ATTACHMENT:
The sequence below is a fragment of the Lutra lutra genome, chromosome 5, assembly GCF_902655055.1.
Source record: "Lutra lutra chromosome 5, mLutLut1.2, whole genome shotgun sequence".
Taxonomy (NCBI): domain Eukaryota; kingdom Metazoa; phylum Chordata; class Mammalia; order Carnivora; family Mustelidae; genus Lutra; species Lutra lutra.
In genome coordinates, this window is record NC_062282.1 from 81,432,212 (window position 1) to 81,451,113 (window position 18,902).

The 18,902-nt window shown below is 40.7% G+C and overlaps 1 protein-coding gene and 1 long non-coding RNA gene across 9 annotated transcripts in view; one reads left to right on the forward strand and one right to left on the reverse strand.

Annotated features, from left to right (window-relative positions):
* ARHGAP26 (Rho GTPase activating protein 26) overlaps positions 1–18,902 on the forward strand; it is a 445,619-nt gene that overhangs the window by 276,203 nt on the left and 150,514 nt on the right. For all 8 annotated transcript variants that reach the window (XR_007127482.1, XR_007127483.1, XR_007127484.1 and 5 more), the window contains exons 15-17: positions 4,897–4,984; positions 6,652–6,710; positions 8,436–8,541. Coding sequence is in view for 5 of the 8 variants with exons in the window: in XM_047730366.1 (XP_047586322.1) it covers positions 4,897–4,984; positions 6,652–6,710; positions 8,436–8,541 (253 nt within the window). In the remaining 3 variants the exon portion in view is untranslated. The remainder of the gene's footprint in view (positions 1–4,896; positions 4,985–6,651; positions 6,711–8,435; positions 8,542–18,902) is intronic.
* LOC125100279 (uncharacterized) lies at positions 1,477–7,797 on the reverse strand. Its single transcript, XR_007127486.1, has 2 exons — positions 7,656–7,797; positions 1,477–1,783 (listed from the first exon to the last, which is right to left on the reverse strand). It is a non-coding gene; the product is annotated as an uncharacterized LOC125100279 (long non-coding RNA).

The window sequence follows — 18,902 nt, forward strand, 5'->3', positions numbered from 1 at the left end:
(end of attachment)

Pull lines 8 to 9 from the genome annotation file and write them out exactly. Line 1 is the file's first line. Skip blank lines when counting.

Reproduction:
* LOC125100279 (uncharacterized) lies at positions 1,477–7,797 on the reverse strand. Its single transcript, XR_007127486.1, has 2 exons — positions 7,656–7,797; positions 1,477–1,783 (listed from the first exon to the last, which is right to left on the reverse strand). It is a non-coding gene; the product is annotated as an uncharacterized LOC125100279 (long non-coding RNA).

The window sequence follows — 18,902 nt, forward strand, 5'->3', positions numbered from 1 at the left end: